The new Holyhill High School code of conduct bans rap music and “any apparel associated with this violence-producing culture,” which spurs the girls to form a queer-friendly group to discuss hip hop in an academic setting: 4H (Hip Hop for Heteros and Homos). The administration is not pleased with the idea. Shortly thereafter Esme and Rowie kiss while high in kiss in Rowie’s tree house. Before long the nights get darker earlier and Esme is sneaking over every night to make love to Rowie in the tree house. Rowie wants to keep their relationship quiet because the hetero/homo hip hop alliance has people questioning. When Esme says that that is exactly what the group is meant to do, Rowie points out that their classmates are less interested in lyrics and social attitudes than speculating about members’ sexual identities. Esme and Rowie’s relationship is revealed around the same time a 4H meeting is firebombed, leaving the future of each uncertain.

The author Laura Goode introduces readers to an engaging voice in Esme. She reminds me of Lin Manuel-Miranda’s witty and ambitious Alexander Hamilton: Esme writes like she’s running out of time. In her own words, she is “becoming the author of my own chaos” and she feels “like there’s so much work to do, so much time and so little all the same…. Time to create and re-create myself and everything I create.” I raced through this book and thoroughly enjoyed my time with the close-knit cast of characters.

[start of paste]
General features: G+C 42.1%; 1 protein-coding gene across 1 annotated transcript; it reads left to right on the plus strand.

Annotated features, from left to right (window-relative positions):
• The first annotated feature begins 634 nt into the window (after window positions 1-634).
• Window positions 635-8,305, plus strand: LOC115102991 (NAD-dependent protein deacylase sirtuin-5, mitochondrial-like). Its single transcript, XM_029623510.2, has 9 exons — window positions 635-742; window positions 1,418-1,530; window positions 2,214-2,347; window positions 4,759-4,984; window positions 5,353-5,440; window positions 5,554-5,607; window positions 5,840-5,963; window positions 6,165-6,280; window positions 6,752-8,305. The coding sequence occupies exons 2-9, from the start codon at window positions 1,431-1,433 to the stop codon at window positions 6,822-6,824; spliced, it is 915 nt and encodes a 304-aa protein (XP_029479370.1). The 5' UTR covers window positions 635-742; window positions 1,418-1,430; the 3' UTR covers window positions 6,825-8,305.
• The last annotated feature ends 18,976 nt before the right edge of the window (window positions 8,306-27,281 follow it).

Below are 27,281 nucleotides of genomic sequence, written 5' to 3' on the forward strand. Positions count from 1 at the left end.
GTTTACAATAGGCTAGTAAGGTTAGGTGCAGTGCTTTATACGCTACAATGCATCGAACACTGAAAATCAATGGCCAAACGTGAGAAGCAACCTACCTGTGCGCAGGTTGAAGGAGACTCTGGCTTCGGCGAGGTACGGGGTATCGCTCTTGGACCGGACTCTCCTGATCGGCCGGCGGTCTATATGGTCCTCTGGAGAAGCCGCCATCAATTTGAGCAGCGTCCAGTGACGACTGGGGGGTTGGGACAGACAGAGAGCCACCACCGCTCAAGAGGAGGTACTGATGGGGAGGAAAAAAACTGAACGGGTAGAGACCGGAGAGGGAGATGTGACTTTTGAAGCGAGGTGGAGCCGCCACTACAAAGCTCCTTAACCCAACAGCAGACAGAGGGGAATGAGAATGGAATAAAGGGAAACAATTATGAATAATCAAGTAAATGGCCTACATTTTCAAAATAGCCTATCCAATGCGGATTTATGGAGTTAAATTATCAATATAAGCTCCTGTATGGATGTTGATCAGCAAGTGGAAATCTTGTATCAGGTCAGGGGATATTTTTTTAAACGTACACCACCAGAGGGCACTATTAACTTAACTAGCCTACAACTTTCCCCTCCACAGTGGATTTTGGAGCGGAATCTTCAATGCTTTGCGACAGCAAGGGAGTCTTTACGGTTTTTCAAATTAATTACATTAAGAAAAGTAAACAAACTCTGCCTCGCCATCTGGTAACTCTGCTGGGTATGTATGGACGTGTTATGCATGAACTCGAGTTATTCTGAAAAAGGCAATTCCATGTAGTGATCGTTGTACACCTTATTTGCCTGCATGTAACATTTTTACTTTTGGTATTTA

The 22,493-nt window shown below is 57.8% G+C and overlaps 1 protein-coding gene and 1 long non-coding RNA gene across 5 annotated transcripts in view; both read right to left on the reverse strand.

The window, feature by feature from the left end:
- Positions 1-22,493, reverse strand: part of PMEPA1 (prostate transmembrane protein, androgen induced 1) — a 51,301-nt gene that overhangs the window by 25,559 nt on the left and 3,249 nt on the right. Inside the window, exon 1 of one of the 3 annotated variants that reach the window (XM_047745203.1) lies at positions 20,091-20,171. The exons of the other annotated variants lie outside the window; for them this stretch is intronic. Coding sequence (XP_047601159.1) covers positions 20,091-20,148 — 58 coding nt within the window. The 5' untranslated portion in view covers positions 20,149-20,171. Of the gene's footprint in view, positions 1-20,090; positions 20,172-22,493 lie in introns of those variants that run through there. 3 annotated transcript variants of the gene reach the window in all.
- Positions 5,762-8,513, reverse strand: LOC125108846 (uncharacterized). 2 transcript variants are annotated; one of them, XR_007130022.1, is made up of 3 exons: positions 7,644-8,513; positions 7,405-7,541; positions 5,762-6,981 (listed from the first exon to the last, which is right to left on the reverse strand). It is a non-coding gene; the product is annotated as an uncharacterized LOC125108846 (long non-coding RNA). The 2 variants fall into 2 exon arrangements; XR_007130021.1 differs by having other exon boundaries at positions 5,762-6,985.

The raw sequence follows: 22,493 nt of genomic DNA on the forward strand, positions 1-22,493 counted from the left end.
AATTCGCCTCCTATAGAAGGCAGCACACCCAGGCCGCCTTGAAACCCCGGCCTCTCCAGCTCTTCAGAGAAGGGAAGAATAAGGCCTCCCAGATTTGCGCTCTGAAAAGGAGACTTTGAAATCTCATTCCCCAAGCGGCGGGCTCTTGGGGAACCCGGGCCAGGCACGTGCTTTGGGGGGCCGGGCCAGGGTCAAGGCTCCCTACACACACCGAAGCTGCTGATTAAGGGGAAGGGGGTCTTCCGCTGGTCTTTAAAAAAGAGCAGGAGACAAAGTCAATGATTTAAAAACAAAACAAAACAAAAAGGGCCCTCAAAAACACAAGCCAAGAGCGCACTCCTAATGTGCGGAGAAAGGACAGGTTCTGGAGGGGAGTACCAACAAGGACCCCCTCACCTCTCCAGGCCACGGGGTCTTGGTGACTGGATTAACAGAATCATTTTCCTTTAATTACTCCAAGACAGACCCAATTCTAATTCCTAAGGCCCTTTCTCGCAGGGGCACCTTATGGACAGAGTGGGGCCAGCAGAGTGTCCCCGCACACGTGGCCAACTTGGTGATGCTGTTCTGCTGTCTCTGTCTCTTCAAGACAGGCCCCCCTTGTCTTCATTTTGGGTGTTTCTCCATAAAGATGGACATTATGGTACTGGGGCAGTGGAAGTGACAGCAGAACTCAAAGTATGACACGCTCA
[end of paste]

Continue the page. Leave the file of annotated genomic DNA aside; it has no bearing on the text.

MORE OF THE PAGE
Al Rosenberg reviews Shoulders by Georgia Cotrell

shoulders

Shoulders seems like a fictionalized memoir, but reads like a conversation with an old friend. Georgia Cotrell tells the tale of Bobbie Craword, innocent, personable lesbian, and her coming-of-age in the 1970’s. And then it tells of the fallout of all of her decisions in the 1980’s. At moments both heart-warming and anxiety-inducing, Shoulders is one of the most realistic portayals of developing sexuality I have come across.

This novel was published by Firebrand Books, an amazing short-lived lesbian and feminist book press in Ithaca, NY, in 1987 and only received a first printing, which is a shame. Cotrell herself is described on Goodreads as “a software developer and author from Austin, Texas. Her novel Shoulders was published in 1987.” That’s it, just the one book in one printing, which fits my theory that this book is more memoir than fiction.